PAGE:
Study Title: Exploring Pull and Push Influencing Human Resources at two South African Health Facilities Introduction The magnitude of the health worker shortage in developing countries such as South Africa cannot be overstated and requires an urgent, sustained and coordinated response. In South Africa, the government has introduced many initiatives, such as the rural allowance, to attract more health practitioners in rural areas. However, human resource shortages remain a challenge and therefore looking at ways to better utilize the capacity of human resources could play a significant role in addressing this problem, and could contribute to establishing a well-functioning public health system. Objectives This study was aimed at exploring and describing factors that affect human resource capacity in two district hospitals in the Eastern Cape Province: one rural, one urban, and makes appropriate recommendations to health authorities so as to better utilize and retain human resource capacity within the facilities. Methods This is a qualitative study, using explorative and descriptive research strategies. The study was conducted in two district hospitals, one urban (hospital B) and one in a rural area (hospital A), both in the Eastern Cape Province. A total of thirty six in-depth interviews were conducted with allied health professionals and administrative staff – eighteen from each site - to explore their perceptions around “pull and push factors” in their work. Additionally, four interviews were conducted with district team members and key policy documents were reviewed. Results The availability of equipment, and quality of infrastructure, as well as relationships between staff differed between the two facilities and were cited as reasons affecting staff intentions to stay or leave. Loosely labelled as “working conditions”, these were perceived to be ‘better’ in the urban-hospital B than rural-hospital A, where staff morale was lower. Geographical differences, including surrounding infrastructure and the availability of services such as schools and recreational facilities, also affected staff decisions and intentions to stay or leave (more pronounced in the rural-hospital A). Opportunities for professional development were also perceived to contribute towards the retention of professional health workers. Conclusion Interviewees emphasized wanting more opportunities for professional development and improving their working and living conditions, as well as improving relationships between the hospitals and district structures. It is important to manage any incentivisation-process (financial and non-financial), including rural allowances and professional staff development, with more caution to ensure that they address the intended goals and do not result in unwanted consequences or tensions. Recommendations Improving conditions in rural areas is indeed a necessary step. Despite the introduction of rural allowances, for health professionals working in rural areas, rural public health facilities still experience a significant shortage of healthcare professional. Further research is needed to pilot and scale-up existing models aimed at promoting staff retention in these public health facilities.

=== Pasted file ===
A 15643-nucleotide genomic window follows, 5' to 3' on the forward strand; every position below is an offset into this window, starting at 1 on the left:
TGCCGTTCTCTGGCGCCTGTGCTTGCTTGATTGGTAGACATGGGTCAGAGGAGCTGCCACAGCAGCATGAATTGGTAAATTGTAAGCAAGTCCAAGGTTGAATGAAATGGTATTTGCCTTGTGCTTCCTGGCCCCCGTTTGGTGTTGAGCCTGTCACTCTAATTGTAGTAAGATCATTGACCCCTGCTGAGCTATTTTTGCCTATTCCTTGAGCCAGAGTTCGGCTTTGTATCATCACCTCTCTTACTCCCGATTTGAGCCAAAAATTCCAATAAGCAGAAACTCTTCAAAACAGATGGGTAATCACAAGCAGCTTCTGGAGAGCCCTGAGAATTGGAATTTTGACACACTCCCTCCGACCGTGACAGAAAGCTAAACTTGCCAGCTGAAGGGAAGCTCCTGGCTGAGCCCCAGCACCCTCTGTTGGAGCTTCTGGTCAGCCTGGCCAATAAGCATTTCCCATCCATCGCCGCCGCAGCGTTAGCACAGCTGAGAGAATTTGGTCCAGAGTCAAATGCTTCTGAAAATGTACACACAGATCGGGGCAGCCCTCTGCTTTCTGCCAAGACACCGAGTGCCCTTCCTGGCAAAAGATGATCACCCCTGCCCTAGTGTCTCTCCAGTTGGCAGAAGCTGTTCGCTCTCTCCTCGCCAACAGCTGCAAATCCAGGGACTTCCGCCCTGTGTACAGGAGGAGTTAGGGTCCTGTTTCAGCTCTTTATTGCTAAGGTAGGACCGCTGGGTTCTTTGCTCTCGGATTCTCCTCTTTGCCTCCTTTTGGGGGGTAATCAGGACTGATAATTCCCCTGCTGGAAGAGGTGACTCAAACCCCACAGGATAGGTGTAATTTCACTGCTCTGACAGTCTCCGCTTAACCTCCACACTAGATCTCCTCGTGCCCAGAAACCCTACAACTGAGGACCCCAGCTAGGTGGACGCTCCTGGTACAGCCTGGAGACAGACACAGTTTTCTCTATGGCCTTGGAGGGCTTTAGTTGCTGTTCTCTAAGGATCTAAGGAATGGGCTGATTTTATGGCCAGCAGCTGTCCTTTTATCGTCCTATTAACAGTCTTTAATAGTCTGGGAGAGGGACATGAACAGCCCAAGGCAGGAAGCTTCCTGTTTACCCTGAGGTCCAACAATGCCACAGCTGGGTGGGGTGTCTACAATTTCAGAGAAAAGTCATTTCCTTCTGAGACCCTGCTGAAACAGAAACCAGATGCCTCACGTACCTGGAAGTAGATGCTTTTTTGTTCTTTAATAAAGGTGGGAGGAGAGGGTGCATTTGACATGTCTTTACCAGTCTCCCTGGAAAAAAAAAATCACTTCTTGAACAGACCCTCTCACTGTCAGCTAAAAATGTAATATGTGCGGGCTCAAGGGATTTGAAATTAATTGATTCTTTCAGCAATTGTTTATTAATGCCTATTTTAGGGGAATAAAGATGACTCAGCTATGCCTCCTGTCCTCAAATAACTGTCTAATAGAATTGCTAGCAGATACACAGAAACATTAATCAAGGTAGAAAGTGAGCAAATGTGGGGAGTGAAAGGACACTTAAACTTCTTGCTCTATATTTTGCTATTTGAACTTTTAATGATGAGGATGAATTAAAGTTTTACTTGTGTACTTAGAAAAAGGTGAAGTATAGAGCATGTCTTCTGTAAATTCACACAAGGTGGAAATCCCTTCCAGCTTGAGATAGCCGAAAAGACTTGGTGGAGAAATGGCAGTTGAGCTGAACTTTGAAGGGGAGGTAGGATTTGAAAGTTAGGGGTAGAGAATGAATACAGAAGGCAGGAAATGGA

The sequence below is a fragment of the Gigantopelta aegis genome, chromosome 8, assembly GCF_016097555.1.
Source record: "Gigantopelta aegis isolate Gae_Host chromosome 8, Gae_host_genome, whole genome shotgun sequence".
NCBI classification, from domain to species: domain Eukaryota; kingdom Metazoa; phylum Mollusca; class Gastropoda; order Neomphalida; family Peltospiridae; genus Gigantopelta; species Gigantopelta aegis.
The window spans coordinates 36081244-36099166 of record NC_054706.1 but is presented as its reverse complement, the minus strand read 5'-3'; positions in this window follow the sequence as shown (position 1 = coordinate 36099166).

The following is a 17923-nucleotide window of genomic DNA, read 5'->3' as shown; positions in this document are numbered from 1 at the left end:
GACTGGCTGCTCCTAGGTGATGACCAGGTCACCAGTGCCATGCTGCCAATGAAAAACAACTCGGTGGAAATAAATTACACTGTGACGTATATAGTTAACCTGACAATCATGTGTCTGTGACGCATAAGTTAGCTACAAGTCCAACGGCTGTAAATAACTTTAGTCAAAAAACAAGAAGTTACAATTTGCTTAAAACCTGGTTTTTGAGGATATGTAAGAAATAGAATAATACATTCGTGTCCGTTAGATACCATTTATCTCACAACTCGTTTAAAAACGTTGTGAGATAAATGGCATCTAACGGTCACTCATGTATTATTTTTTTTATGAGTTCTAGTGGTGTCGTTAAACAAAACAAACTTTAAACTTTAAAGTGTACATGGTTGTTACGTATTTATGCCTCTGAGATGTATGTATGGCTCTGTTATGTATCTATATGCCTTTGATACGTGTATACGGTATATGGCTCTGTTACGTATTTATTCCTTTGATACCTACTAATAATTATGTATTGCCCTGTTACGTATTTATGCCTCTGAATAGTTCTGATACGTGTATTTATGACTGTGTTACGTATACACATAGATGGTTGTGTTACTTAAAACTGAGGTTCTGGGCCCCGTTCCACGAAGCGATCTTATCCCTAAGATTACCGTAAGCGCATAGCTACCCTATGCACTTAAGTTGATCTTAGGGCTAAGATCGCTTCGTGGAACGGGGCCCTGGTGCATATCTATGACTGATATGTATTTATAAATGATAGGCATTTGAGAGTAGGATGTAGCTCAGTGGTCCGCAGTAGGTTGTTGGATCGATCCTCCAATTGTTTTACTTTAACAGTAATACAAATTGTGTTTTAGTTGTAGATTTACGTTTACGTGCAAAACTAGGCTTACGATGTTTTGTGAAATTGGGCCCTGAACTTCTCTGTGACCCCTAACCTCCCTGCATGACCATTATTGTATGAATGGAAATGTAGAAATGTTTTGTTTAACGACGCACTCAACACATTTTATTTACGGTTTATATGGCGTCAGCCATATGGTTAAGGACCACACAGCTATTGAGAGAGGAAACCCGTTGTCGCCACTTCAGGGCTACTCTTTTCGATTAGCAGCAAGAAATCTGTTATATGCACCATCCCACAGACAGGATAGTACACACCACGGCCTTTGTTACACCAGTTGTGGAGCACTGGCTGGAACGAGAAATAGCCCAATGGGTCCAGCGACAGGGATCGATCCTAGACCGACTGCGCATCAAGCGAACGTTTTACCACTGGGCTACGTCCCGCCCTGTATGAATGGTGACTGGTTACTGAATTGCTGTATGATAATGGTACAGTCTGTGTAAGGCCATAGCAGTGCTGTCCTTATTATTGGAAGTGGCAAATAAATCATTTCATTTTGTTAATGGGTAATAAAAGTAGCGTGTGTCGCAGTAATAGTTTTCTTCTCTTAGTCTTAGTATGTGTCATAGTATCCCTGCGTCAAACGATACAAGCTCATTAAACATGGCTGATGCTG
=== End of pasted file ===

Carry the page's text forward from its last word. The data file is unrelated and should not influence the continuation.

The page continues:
5